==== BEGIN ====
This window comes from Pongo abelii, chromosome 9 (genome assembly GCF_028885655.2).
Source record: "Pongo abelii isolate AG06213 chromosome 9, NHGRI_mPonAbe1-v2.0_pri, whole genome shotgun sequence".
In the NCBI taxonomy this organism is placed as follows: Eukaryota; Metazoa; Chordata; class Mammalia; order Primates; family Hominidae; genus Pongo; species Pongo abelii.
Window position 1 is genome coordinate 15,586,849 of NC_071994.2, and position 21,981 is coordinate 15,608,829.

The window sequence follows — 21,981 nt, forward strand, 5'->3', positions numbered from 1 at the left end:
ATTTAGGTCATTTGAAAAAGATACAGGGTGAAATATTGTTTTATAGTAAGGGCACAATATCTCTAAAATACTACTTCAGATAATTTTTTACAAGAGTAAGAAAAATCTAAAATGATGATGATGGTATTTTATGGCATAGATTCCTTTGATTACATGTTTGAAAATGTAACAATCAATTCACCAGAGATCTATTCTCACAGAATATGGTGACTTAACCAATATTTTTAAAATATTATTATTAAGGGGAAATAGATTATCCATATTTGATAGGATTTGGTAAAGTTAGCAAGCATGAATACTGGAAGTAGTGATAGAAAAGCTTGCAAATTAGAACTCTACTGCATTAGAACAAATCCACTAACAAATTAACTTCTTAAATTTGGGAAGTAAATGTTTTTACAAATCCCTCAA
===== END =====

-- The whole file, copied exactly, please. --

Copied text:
This window comes from Pongo abelii, chromosome 9 (genome assembly GCF_028885655.2).
Source record: "Pongo abelii isolate AG06213 chromosome 9, NHGRI_mPonAbe1-v2.0_pri, whole genome shotgun sequence".
In the NCBI taxonomy this organism is placed as follows: Eukaryota; Metazoa; Chordata; class Mammalia; order Primates; family Hominidae; genus Pongo; species Pongo abelii.
Window position 1 is genome coordinate 15,586,849 of NC_071994.2, and position 21,981 is coordinate 15,608,829.

The window sequence follows — 21,981 nt, forward strand, 5'->3', positions numbered from 1 at the left end:
ATTTAGGTCATTTGAAAAAGATACAGGGTGAAATATTGTTTTATAGTAAGGGCACAATATCTCTAAAATACTACTTCAGATAATTTTTTACAAGAGTAAGAAAAATCTAAAATGATGATGATGGTATTTTATGGCATAGATTCCTTTGATTACATGTTTGAAAATGTAACAATCAATTCACCAGAGATCTATTCTCACAGAATATGGTGACTTAACCAATATTTTTAAAATATTATTATTAAGGGGAAATAGATTATCCATATTTGATAGGATTTGGTAAAGTTAGCAAGCATGAATACTGGAAGTAGTGATAGAAAAGCTTGCAAATTAGAACTCTACTGCATTAGAACAAATCCACTAACAAATTAACTTCTTAAATTTGGGAAGTAAATGTTTTTACAAATCCCTCAA